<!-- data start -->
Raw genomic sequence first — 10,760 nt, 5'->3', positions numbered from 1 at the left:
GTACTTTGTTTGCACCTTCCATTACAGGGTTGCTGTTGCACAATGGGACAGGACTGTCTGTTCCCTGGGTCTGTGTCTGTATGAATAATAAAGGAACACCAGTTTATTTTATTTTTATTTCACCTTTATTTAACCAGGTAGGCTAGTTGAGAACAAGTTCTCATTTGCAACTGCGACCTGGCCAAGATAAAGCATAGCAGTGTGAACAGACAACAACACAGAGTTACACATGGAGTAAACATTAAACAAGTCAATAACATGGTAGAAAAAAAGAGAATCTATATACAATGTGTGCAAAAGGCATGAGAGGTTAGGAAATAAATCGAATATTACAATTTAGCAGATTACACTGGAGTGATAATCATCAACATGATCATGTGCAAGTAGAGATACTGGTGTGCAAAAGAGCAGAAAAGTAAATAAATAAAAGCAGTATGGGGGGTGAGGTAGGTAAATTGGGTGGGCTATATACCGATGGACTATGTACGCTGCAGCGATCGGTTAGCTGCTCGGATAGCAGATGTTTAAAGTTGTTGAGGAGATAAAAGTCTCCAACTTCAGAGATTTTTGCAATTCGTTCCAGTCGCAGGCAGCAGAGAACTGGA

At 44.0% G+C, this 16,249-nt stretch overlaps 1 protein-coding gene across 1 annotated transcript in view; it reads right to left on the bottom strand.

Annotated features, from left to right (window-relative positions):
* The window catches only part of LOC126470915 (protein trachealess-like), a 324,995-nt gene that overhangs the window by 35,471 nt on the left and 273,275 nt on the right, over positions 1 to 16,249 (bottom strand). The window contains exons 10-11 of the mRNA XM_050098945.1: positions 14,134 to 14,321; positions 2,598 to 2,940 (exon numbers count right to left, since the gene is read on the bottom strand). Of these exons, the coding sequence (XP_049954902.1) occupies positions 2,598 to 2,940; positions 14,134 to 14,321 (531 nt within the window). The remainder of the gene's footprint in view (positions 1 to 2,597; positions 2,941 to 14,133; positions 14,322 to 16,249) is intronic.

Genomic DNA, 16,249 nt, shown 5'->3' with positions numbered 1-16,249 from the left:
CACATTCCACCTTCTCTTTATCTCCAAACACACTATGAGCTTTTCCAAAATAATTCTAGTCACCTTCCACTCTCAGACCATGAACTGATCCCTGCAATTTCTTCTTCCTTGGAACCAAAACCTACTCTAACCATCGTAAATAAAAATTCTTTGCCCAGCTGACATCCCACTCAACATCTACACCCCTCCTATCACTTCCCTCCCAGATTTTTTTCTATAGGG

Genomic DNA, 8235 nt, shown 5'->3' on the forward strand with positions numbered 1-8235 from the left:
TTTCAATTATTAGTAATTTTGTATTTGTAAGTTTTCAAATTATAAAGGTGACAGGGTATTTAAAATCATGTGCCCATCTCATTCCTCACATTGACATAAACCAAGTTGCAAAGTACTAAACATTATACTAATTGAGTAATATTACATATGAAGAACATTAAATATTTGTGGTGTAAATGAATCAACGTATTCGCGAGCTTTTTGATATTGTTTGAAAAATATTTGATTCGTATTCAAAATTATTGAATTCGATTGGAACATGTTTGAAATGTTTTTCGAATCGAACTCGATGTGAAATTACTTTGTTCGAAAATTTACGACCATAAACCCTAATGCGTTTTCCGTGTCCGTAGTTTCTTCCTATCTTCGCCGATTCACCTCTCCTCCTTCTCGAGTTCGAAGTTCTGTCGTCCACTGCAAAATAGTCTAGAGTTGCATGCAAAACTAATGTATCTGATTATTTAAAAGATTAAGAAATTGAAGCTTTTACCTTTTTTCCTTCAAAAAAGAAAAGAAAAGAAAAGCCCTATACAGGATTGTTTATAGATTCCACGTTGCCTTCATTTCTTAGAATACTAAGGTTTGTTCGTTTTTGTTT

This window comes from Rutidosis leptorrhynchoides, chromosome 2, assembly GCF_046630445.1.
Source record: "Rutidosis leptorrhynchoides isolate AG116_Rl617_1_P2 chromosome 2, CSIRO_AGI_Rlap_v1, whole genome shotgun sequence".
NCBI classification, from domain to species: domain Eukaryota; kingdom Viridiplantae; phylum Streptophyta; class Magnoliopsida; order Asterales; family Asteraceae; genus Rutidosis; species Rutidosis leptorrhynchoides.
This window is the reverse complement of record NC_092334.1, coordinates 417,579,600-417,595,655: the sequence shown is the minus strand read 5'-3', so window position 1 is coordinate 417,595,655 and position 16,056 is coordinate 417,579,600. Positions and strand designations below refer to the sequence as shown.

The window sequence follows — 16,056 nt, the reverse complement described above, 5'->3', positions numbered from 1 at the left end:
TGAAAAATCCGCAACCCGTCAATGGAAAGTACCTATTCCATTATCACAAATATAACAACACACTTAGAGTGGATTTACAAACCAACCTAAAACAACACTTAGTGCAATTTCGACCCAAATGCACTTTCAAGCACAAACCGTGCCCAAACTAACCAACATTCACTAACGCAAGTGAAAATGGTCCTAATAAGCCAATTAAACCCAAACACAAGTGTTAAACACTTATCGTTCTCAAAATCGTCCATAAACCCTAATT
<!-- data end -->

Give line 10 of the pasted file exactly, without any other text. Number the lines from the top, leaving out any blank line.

This window comes from Rutidosis leptorrhynchoides, chromosome 2, assembly GCF_046630445.1.